10 established on the entire planet. It's a utopian concept, but it
11 provides sufficient motive for new generations of young people throughout
12 the world. And as I wrote in my book, and as I mentioned yesterday, this
13 option Islamism is the line which resulted in Osama bin Laden having
14 become their Che Guevara, which he has been for a number of years now.
15 The force of the name is similar among the youngest generation of Muslims
16 from Indonesia through to Bosnia.
17 In order to show how important and decisive this is, and it
18 follows from all the analyses of the civil war, I will provide an example
19 and you will know better than me, General. August and September 1994, or
20 is it 1995? - please help me - the bombing of Ozren which lasted for
21 about two weeks and this was carried out by the NATO pact. The Serbian
22 fighters had secured and entrenched themselves well in Ozren, and it was
23 not possible to approach them. They, under quotation marks, resolved the
24 situation but using NATO aircraft, after which -- and they were using
25 depleted uranium bombs similar to those which were used when bombing the
1 FR Yugoslavia in 1999, so it had already been used earlier in Bosnia and
2 you know in how many places. And what followed then was the perverse
3 finale of the operation when the members of the El Mujahid brigade which
4 was financed and whose superior commander was Osama bin Laden finished
5 the job and killed the survivors, cut off their heads. There is a
6 video-tape which the Americans broadcast for the first time only after
7 9/11, that is to say, after the catastrophe in New York City. They did
8 not want to broadcast this earlier. You can see the heads rolling and
9 the propaganda action filmed by El Mujahid. Just imagine the NATO pact
10 cooperating with the El Mujahid brigade in the Ozren brigade. Hardly
11 anyone could deny what I have just said today.
12 It's interesting for the Prosecution and for the Bench, General,
13 that there were many similar situations where Serbs used to hide in the
14 Communist manner by saying that everything is a military secret. I have
15 friends -- I have a friend who is a doctor and whose brother had gone
16 missing, and to this day it is not known that he has gone missing but it
17 is known that these were one of the major losses of the Serbian army in
18 this war. And your army and your Presidency never talked much about
19 that, though it is logical that the whole planet should know something
20 about this. But that's a quite different issue. Though, for me it is
21 also a form of perversity. They throw uranium at you, they bomb you with
22 it, and you keep silent about it.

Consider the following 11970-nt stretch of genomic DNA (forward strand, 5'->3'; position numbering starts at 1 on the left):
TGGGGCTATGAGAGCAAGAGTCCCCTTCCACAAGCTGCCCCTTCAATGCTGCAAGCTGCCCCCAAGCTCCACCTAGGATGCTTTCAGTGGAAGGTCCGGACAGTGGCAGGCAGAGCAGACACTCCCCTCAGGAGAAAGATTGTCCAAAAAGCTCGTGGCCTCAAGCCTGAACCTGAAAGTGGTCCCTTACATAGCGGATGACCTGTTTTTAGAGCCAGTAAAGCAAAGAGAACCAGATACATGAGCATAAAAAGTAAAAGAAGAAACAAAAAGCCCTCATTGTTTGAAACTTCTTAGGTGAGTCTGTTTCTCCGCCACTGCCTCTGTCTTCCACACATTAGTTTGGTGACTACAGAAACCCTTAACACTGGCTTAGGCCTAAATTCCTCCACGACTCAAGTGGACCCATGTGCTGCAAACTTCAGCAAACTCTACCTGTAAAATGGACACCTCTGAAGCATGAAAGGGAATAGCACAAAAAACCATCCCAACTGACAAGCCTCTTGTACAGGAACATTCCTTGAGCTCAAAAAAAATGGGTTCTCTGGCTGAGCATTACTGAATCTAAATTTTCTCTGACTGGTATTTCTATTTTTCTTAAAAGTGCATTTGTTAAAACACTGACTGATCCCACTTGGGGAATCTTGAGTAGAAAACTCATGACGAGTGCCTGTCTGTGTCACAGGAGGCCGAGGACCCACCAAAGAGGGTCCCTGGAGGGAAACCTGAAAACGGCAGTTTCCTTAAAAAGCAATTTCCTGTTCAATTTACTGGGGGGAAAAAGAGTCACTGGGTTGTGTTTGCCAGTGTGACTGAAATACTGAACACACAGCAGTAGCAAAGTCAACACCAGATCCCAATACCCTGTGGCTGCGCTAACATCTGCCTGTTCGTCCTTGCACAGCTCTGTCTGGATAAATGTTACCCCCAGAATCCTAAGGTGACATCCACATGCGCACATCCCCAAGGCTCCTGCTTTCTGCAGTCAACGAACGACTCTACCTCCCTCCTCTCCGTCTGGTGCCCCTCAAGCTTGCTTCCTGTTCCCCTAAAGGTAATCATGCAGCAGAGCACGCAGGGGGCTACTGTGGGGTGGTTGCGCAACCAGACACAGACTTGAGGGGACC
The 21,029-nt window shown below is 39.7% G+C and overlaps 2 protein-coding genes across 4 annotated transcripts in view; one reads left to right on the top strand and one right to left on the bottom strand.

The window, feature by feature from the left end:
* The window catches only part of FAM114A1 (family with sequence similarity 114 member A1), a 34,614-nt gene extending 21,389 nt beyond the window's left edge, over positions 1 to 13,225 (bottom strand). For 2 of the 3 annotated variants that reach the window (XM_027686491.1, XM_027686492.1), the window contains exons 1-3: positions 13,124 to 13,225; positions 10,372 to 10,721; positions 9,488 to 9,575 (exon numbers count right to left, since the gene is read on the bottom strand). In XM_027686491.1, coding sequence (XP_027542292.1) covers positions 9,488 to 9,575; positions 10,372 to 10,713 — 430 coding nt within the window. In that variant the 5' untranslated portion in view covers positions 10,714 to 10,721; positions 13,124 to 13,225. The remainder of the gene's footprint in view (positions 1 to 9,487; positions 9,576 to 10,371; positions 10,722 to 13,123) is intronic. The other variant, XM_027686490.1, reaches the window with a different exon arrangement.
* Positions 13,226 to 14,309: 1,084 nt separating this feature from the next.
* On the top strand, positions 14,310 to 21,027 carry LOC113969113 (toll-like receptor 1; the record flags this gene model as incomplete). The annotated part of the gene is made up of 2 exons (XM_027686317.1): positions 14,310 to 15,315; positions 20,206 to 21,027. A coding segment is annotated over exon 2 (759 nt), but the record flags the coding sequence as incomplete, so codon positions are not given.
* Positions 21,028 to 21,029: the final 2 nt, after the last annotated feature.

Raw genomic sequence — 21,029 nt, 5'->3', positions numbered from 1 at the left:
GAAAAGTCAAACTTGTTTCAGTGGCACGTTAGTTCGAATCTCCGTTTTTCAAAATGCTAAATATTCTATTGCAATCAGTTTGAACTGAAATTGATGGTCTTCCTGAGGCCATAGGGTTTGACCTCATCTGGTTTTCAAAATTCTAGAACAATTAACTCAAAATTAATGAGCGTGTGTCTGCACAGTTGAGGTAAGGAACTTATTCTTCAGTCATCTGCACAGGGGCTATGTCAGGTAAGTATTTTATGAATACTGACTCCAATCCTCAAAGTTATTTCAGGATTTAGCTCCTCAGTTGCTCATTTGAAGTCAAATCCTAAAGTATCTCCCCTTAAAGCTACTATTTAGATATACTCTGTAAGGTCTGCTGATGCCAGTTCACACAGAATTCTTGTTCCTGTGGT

23 JUDGE FLUEGGE: Judge Mindua has a question for the witness.
24 JUDGE MINDUA: [Interpretation] Yes, Witness. What you're saying
25 is, of course, very important. You wrote a book, furthermore, on that,
1 specifically on the arrival of Mr. Osama bin Laden in Bosnia, and you
2 wrote a book on the Mujahedins.
3 But we are at a Tribunal here, so I would like to know if you
4 yourself, if you have seen Osama bin Laden with these Mujahedins, or is
5 what you're saying is something that you can state only following what
6 you heard from the reporter Renate - I'm looking for the last name -
7 Flottau; I don't know if I pronounced it correctly. Because we cannot
8 just rely on hearsay here on that matter.
9 THE WITNESS: [Interpretation] Your Honour, when Mrs. Flottau
10 stated that, and she said it many times and publicly, it's as if I had
11 seen it myself. She has a very good credibility. She's been a reporter
12 for many decades. She was a correspondent for many, many years in the
13 former Yugoslavia. She was working for a world-class weekly called
14 Der Spiegel --
15 JUDGE FLUEGGE: [Previous translation continues] ... you got a
16 question by Judge Mindua: Did you see Osama bin Laden with the
17 Mujahedins yourself, or did you hear it from another person? You
18 answered that you heard something from Ms. Flottau.
19 Could you please answer the question: Did you see Osama bin Laden
21 THE WITNESS: [Interpretation] Of course not. In that case, I
22 would have made am interview with him. Every reporter in the world
23 wanted to interview him. So, no, I have not seen him with my own eyes.
24 JUDGE FLUEGGE: [Previous translation continues] ... that was
25 enough. That was the question, and Judge Mindua should continue.
1 JUDGE MINDUA: [Interpretation] No, very well. Thank you very
2 much. That clarifies that. Thanks.
3 JUDGE FLUEGGE: Mr. Tolimir, please continue.
4 THE ACCUSED: [Interpretation] Thank you, Mr. President.
5 JUDGE FLUEGGE: Mr. Tolimir, I would like to inform you that the
6 translation, the English translation, of the document 1D77 is now